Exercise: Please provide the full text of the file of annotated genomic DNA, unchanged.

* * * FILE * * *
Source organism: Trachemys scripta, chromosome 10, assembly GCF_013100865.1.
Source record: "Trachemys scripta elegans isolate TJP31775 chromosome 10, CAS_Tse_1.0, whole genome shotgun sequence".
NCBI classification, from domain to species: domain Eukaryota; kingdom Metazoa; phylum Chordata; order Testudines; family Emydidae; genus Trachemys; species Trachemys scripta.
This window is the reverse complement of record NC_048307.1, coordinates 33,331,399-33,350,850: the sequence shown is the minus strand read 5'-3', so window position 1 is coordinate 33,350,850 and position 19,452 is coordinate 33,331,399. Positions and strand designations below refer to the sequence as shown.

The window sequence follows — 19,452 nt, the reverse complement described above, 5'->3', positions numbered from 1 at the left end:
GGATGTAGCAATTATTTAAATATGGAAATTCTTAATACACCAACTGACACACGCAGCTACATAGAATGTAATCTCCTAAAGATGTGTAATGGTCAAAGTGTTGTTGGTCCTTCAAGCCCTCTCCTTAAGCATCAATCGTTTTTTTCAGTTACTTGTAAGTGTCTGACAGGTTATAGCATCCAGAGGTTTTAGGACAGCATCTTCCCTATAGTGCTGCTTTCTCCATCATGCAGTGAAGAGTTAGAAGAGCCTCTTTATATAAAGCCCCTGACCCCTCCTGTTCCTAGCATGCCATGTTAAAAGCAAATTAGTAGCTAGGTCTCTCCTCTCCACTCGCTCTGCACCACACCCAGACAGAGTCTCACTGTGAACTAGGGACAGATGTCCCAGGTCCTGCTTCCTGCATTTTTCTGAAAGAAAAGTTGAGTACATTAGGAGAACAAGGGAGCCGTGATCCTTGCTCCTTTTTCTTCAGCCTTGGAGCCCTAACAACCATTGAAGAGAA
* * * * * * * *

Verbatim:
Source organism: Trachemys scripta, chromosome 10, assembly GCF_013100865.1.
Source record: "Trachemys scripta elegans isolate TJP31775 chromosome 10, CAS_Tse_1.0, whole genome shotgun sequence".
NCBI classification, from domain to species: domain Eukaryota; kingdom Metazoa; phylum Chordata; order Testudines; family Emydidae; genus Trachemys; species Trachemys scripta.
This window is the reverse complement of record NC_048307.1, coordinates 33,331,399-33,350,850: the sequence shown is the minus strand read 5'-3', so window position 1 is coordinate 33,350,850 and position 19,452 is coordinate 33,331,399. Positions and strand designations below refer to the sequence as shown.

The window sequence follows — 19,452 nt, the reverse complement described above, 5'->3', positions numbered from 1 at the left end:
GGATGTAGCAATTATTTAAATATGGAAATTCTTAATACACCAACTGACACACGCAGCTACATAGAATGTAATCTCCTAAAGATGTGTAATGGTCAAAGTGTTGTTGGTCCTTCAAGCCCTCTCCTTAAGCATCAATCGTTTTTTTCAGTTACTTGTAAGTGTCTGACAGGTTATAGCATCCAGAGGTTTTAGGACAGCATCTTCCCTATAGTGCTGCTTTCTCCATCATGCAGTGAAGAGTTAGAAGAGCCTCTTTATATAAAGCCCCTGACCCCTCCTGTTCCTAGCATGCCATGTTAAAAGCAAATTAGTAGCTAGGTCTCTCCTCTCCACTCGCTCTGCACCACACCCAGACAGAGTCTCACTGTGAACTAGGGACAGATGTCCCAGGTCCTGCTTCCTGCATTTTTCTGAAAGAAAAGTTGAGTACATTAGGAGAACAAGGGAGCCGTGATCCTTGCTCCTTTTTCTTCAGCCTTGGAGCCCTAACAACCATTGAAGAGAA